From Perturbative to Constructive Renormalization

From Perturbative to Constructive Renormalization

Vincent Rivasseau
Copyright Date: 1991
Pages: 346
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    From Perturbative to Constructive Renormalization
    Book Description:

    The last decade has seen striking progress in the subject of renormalization in quantum field theory. The old subject of perturbative renormalization has been revived by the use of powerful methods such as multiscale decompositions; precise estimates have been added to the initial theorems on finiteness of renormalized perturbation theory, with new results on its large order asymptotics. Furthermore, constructive field theory has reached one of its major goals, the mathematically rigorous construction of some renormalizable quantum field theories. For these models one can in particular investigate rigorously the phenomenon of asymptotic freedom, which plays a key role in our current understanding of the interaction among elementary particles. However, until this book, there has been no pedagogical synthesis of these new developments. Vincent Rivasseau, who has been actively involved in them, now describes them for a wider audience. There are, in fact, common concepts at the heart of the progress on perturbative and constructive techniques. Exploiting these similarities, the author uses perturbative renormalization, which is the more widely known and conceptually simpler of the two cases, to explain the less familiar but more mathematically meaningful constructive renormalization.

    Originally published in 1991.

    ThePrinceton Legacy Libraryuses the latest print-on-demand technology to again make available previously out-of-print books from the distinguished backlist of Princeton University Press. These paperback editions preserve the original texts of these important books while presenting them in durable paperback editions. The goal of the Princeton Legacy Library is to vastly increase access to the rich scholarly heritage found in the thousands of books published by Princeton University Press since its founding in 1905.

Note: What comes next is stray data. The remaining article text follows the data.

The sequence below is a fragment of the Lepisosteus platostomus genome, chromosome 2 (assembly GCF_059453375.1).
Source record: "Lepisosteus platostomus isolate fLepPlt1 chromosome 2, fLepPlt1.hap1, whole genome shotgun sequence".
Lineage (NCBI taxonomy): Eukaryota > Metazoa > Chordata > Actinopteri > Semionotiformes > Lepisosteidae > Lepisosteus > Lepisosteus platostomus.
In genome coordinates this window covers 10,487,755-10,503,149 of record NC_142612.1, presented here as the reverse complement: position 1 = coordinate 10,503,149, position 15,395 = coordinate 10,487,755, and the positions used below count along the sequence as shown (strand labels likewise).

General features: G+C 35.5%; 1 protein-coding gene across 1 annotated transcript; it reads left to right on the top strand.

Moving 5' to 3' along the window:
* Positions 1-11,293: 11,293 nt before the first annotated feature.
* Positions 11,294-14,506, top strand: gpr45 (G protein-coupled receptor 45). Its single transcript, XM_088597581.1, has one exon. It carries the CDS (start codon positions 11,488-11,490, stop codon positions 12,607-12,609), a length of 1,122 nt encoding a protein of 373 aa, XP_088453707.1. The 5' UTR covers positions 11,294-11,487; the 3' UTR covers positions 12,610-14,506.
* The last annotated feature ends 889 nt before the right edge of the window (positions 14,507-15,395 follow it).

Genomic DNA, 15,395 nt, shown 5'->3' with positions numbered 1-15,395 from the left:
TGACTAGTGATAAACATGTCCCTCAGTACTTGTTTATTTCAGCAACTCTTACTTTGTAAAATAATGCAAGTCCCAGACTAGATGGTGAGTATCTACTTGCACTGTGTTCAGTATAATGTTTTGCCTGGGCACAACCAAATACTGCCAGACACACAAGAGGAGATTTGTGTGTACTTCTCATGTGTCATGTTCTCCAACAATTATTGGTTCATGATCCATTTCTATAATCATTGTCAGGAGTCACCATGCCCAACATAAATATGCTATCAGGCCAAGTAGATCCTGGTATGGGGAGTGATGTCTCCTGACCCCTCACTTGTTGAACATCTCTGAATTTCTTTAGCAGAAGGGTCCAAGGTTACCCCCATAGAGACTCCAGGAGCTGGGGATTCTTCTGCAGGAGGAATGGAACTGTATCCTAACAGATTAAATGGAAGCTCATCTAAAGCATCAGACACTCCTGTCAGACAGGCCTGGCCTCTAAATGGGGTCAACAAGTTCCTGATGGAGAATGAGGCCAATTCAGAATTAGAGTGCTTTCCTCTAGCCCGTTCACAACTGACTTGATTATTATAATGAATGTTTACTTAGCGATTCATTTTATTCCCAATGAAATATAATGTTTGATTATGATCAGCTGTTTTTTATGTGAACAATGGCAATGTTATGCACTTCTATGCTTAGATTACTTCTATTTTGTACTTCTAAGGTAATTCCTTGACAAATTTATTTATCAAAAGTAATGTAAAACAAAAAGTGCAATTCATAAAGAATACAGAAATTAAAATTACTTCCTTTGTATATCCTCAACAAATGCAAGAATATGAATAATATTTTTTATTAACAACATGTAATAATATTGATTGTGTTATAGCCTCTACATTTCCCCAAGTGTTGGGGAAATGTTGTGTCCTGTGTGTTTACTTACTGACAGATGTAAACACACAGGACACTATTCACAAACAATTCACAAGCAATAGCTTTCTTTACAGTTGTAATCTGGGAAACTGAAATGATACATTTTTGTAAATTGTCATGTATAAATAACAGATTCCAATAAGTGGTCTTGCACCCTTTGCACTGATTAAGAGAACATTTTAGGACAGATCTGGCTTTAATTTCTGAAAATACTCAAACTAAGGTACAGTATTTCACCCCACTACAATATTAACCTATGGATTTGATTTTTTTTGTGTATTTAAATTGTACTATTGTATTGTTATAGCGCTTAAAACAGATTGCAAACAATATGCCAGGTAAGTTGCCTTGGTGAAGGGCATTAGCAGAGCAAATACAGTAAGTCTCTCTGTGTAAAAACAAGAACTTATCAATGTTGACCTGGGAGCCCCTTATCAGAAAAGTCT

eISBN: 978-1-4008-6208-5
    Subjects: Physics

Table of Contents

  1. Front Matter
    (pp. i-vi)
  2. Table of Contents
    (pp. vii-viii)
  3. Acknowledgements
    (pp. ix-x)
  4. Part I Introduction to Euclidean Field Theory

    • Chapter I.1 The Ultraviolet Problem
      (pp. 3-14)

      Quantum field theory is an attempt to describe the properties of elementary “point-like” particles in terms of relativistic quantum fields. It is now widely believed to offer a coherent mathematical framework for relativistic models (like the “standardU(1) xSU(2) xSU(3) model”). These models include all the particles and interactions observed up to now except gravity. Therefore, together with general relativity, field theory is the backbone of our current understanding of the physical world. In the future a new, more unifying framework may be adopted, like the currently promising superstring theory, which is a relativistic and quantum description of...

    • Chapter I.2 Euclidean Field Theory. The O.S. Axioms
      (pp. 15-22)

      From the classical work of the founding fathers of axiomatic field theory, we learn that the minimal mathematical requirements or axioms for a field theory are conveniently expressed in terms of the vacuum expectation values of products of the field operators, the “Wightman functions” [SW]. From these quantities one could also, at least in principle, compute more physical quantities like theSmatrix. We could start directly from the Wightman axioms or their Euclidean counterpart, the Osterwalder-Schrader axioms, but we prefer to motivate them first with a brief sketch of their relation to theSmatrix formalism, without any attempt...

    • Chapter I.3 The ${\Phi ^4}$ Model
      (pp. 23-36)

      The simplest interacting field theory is the theory of a one-component scalar bosonic field φ with quartic interaction$g{\varphi ^4}$(${\varphi ^3}$which is simpler looks unstable). In${\mathbb{R}^d}$it is called the$\varphi _d^4$model. Ford= 1, 2, 3 the model is superrenormalizable and has been built by constructive field theory. Ford= 4 it is renormalizable in perturbation theory. Although a constructive version may not exist [Aiz][Frö], it remains a valuable tool at least for a pedagogical introduction to renormalization theory.

      Formally the Schwinger functions of the$\varphi _d^4$are the moments of the measure:

      $dv = \frac{1} {Z}{e^{( - g/4!)\int {{\varphi ^4} - ({m^2}/2)\int {{\varphi ^2} - (a/2)} \int {({\partial _\mu }\varphi {\text{ }}{\partial ^u}\varphi )} } }}D\varphi $. (1.3.1)


    • Chapter I.4 Feynman Graphs and Amplitudes
      (pp. 37-53)